Advice from a Foreman: Q&A with Luke Fosket

2 September 24, 2013  featured, On The Job

“Do your best even if no one is watching.”

During a recent site visit of a Whole Foods being built in Lincoln, Neb., Willmar Electric Service’s Foreman Luke Fosket showed me how complex the building process can be. After having the opportunity to talk with Luke about his career and experience in the industry, it’s clear his knowledge extends beyond the jobsite. In the Q&A below, Luke shared with me a look into his life and what it takes to be successful in construction.

Q1: How did you begin your career in construction?

Luke: “After high school I couldn’t decide what I wanted to do. I thought about what I like to do and realized I liked working with my hands. I wanted to do something that challenged me, so I decided to enroll in electrical classes at the community college.”

Q2: What path did you take to become a foreman?

Luke: “I became a foreman after I completed my four years of apprenticeship. We happened to get a small remodel job of a True Value. They offered it to me and I accepted it, but to get to that point I worked hard and learned from the foreman that I worked for and learned from their mistakes and accomplishments. I’m still learning every day to become a better foreman.”

Willmar Electric's Foreman, Luke Fosket, on site at his current project in Lincoln, Neb.

Willmar Electric’s Foreman, Luke Fosket, on-site at his current project in Lincoln, Neb.

Q3: What skills do you think are the most important to complete your job every day?

Luke: “Well, the first thing is patience with people, especially my coworkers and other trades. Everyone has different ways of learning and you just have to find that way and help them. You also have to be good at communicating. There is a lot of planning involved between the trades and a lot of obstacles to overcome on a jobsite. Not everything comes together like it does on paper.”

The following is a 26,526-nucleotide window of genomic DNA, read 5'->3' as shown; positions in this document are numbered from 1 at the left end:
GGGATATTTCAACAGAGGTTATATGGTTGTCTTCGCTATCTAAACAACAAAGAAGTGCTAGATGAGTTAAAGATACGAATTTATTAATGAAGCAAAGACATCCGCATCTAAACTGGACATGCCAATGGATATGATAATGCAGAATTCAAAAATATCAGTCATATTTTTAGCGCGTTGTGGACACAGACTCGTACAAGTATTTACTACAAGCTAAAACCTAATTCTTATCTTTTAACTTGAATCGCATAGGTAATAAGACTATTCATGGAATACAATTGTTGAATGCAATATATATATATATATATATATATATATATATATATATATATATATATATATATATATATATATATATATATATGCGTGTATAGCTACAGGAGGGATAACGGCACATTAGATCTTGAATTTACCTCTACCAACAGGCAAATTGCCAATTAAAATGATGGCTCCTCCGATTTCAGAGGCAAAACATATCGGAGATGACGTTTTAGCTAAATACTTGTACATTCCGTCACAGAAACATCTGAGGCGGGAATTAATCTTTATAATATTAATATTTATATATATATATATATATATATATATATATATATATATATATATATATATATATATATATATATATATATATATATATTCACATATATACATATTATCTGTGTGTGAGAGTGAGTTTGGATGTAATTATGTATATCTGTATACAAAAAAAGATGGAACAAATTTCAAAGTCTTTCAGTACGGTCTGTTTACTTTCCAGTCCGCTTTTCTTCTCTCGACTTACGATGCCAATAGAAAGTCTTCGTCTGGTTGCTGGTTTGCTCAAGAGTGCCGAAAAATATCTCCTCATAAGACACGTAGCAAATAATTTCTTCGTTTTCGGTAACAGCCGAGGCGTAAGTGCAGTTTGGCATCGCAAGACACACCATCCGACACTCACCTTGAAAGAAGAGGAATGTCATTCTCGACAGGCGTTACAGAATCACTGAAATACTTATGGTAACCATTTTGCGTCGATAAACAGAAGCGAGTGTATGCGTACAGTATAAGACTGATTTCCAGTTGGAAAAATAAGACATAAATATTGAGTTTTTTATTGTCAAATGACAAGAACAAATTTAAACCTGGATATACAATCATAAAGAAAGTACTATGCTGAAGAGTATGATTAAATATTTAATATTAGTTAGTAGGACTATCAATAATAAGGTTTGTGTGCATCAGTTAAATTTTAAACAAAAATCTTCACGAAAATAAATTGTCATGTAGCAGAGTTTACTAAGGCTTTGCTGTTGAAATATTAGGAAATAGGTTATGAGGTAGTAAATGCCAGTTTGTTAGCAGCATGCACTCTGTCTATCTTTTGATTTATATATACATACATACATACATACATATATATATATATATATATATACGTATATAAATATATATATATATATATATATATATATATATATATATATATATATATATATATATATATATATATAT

Q4: What is the most interesting project you have worked on and why?

Luke: “The most interesting job to me was when I was a second-year apprentice and worked on a Salt Valley generating plant. Everything was new to me and I learned a lot in the year and a half I was there. There were so many things going on—big equipment and a lot of people—but it was fun to do. I was only 21 years old and it was fun to see that place come together.”

“The most memorable job would be the Nebraska State Fair. It was the worst working conditions I have ever been in. In the winter it was bitter cold and we would bend pipe in snow drifts and in the spring time the building I was doing was flooded. It was a fast-paced job and we had a short deadline, but the best part about it was that we got it done on time and it looked good.”

Q5: What is most challenging about your job?

Luke: “The most challenging part about my job is getting the job done on time and within budget. You start seeing all of the numbers behind the job. As an apprentice you just show up for work and do your thing. You don’t worry about time restraints and money. But when you are a foreman you have to know what’s going on everywhere all the time.”

What is your favorite part of the job?

Luke: “My absolute favorite thing about my job is to see a job come together and see the end result and making the customer happy with the end product. That is the most satisfying thing about my job. All the hard work and time you put into it show at the end.”

Q6: What advice would you give to someone entering the industry or considering a career in construction?

Luke: “Work hard and show up on time. Do your best even if no one is watching; the foreman will notice. You will pick it up over time so don’t get frustrated over something you can’t do. You will learn it and you will become faster and more efficient at it as long as you keep at it. And don’t be afraid to ask questions. I’d rather take time out of my day to answer some questions than have someone do a job completely wrong.”




Contributor since July 2013

Donna Puglisi works in the Public Affairs department for ABC National

2 Responses to Advice from a Foreman: Q&A with Luke Fosket

Randy Goruk September 25, 2013 at 4:38 PM

Hi Donna … great article thank you.

With your permission I’d like to share the link with others.

Thank you,

donna September 26, 2013 at 1:20 PM

Hi Randy, Of course you can share the link!

Leave a Reply

Your email address will not be published. Required fields are marked *